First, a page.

Learning about grading from the Baljeatles

The BEST part of my day, y’all, starts at about 4:30 every day.  That’s when my daughter and I cuddle up on the couch with a cold glass of apple juice and our iPad to watch a quick show together.  It’s really the only time that she and I have alone with one another — and I love it.

Recently, we’ve gotten hooked on the madcap adventures of Phineas and Ferb.  Not only do I love the complete spirit of adventure and experimentation that defines the boys, I love the great music tracks that fill each episode.

Yesterday, I stumbled on this bit starring Baljeet, a brilliant-yet-painfully-high-strung kid who can’t ever seem to relax — especially when it comes to making good grades in school:

(see lyrics here)

What’s completely crazy is that I’ve probably taught about a million Baljeet’s in my day — kids who weren’t interested in any experience that wasn’t graded.  And that’s frightening because when grades become more important than learning, kids suffer.

Not only do the Baljeets in our classrooms carry around the stress that comes with constantly trying to make the next Honor Roll, they fail to develop the kind of natural inquisitiveness that leads to intellectual persistence.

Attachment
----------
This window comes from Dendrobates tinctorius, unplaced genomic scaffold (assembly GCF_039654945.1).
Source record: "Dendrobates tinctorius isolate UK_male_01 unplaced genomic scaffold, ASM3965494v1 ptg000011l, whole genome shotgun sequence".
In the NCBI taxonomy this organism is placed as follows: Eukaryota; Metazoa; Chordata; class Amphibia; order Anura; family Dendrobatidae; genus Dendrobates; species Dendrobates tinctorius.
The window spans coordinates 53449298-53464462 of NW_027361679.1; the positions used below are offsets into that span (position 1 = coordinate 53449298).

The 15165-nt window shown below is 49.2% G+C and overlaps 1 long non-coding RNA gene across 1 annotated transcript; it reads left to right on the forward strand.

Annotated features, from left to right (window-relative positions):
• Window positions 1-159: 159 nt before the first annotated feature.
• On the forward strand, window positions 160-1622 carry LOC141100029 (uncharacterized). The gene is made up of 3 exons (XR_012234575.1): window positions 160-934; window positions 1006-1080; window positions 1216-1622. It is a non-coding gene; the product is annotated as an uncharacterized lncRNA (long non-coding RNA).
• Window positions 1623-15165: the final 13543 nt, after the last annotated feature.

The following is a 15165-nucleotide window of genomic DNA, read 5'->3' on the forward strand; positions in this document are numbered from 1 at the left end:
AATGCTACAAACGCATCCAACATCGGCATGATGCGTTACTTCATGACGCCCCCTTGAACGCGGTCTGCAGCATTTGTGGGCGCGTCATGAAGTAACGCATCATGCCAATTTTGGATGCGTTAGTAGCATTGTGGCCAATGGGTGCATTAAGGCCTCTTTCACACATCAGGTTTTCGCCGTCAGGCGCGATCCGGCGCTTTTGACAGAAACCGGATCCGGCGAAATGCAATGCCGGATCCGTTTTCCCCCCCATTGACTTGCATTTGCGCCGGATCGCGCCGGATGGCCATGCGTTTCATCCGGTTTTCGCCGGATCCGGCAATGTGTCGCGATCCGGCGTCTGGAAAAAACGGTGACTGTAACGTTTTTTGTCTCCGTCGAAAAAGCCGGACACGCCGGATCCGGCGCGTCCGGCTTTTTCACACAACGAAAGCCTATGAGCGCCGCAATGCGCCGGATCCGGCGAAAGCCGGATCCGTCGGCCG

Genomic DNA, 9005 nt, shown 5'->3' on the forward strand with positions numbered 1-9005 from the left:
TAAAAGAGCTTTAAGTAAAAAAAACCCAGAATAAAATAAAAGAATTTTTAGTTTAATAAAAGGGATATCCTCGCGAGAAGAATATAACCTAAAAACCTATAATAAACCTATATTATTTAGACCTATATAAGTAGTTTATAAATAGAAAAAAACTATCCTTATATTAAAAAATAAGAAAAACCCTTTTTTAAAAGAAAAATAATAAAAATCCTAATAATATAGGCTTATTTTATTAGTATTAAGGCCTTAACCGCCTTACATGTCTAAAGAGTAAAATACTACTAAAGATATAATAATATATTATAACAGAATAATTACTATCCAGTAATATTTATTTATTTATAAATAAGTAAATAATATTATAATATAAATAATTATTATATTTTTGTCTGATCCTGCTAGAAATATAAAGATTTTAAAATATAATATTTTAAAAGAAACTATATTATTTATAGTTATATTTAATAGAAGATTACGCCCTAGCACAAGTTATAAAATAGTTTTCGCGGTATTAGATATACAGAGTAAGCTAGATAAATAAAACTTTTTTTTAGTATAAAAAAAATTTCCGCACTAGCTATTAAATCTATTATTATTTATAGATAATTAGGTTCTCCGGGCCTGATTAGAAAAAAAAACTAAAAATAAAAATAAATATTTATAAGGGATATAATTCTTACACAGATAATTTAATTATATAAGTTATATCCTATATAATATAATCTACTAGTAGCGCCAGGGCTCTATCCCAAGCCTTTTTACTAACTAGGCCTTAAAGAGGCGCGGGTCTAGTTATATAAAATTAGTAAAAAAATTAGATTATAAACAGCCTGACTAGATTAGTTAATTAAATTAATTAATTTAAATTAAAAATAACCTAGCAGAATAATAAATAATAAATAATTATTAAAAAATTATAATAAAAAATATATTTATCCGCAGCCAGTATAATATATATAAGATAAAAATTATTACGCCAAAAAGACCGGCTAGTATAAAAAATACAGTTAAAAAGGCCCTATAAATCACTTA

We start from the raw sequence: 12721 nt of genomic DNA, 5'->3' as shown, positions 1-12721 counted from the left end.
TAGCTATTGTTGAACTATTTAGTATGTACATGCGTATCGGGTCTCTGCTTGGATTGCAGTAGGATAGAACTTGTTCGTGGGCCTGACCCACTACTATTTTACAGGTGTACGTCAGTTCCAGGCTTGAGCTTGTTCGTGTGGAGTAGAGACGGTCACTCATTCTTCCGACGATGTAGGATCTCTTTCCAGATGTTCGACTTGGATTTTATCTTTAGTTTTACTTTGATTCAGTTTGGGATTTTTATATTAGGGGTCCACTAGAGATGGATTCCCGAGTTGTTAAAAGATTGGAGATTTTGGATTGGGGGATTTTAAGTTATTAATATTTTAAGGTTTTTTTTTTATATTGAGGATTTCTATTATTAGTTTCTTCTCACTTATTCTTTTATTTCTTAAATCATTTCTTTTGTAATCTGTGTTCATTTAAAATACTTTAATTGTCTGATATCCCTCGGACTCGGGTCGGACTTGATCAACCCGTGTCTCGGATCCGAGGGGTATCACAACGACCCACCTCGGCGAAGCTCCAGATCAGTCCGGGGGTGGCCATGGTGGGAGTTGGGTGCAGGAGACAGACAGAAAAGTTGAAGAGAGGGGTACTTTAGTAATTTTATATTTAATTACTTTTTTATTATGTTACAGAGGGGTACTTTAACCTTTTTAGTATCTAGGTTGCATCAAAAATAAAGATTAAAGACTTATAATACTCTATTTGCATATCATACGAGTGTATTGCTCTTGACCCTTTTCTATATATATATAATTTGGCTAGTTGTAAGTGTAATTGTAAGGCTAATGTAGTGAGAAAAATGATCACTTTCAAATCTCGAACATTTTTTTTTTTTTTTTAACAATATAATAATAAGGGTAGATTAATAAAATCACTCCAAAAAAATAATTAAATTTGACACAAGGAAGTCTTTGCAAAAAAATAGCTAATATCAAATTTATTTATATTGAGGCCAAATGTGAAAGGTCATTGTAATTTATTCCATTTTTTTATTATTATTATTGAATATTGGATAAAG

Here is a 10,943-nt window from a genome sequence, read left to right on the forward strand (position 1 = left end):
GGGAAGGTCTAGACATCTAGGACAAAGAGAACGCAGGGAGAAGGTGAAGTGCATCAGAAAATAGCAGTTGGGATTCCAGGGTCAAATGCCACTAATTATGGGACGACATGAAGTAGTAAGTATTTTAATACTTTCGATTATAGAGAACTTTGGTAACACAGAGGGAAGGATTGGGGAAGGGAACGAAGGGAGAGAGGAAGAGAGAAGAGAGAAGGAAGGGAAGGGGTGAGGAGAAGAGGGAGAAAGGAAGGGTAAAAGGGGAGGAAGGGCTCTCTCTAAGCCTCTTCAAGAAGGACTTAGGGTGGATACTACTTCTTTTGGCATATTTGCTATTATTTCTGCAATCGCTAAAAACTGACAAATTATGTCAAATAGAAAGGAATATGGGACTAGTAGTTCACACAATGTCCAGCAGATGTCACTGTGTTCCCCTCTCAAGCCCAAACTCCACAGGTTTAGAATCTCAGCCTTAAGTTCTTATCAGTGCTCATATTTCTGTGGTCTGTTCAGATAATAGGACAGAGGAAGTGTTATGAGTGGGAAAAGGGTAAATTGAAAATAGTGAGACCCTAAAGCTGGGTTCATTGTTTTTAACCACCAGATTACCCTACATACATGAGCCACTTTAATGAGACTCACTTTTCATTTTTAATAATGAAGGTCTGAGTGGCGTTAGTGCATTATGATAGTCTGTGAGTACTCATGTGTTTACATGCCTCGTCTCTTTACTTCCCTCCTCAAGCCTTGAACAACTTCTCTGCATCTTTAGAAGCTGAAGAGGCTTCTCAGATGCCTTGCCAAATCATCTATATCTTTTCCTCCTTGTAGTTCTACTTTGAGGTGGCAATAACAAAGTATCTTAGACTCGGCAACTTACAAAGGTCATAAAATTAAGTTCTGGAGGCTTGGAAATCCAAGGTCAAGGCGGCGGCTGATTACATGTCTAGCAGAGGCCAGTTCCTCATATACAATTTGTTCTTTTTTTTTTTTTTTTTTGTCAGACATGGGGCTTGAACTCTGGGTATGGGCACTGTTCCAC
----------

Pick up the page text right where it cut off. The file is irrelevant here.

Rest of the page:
Worse yet, when right-wing #edpolicy wonks push for crappy practices that reward and punish schools with letter grades, TEACHERS give up on natural curiosity, too.

Who has time for impossible-to-measure traits like curiosity when your school is about to be publicly shamed because your kids can’t regurgitate the right facts on the right state-mandated exams?

When are we going to cultivate a culture of wonder in our schools?

When will we create learning spaces where asking — and then being able to answer — questions of deep personal interest is valued and respected AT LEAST as much as making As?

And when are we going to FINALLY realize that blunt grading practices — for students, teachers AND schools — do little to encourage the kinds of innovative thinking that we all KNOW defines the most successful members of any knowledge-driven workforce?

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Related Radical Reads:

@shareski’s Right: My Students CAN Assess Themselves

A Student’s Take on Self Assessment

Reminder: Mastery and Performance are NOT the Same Thing

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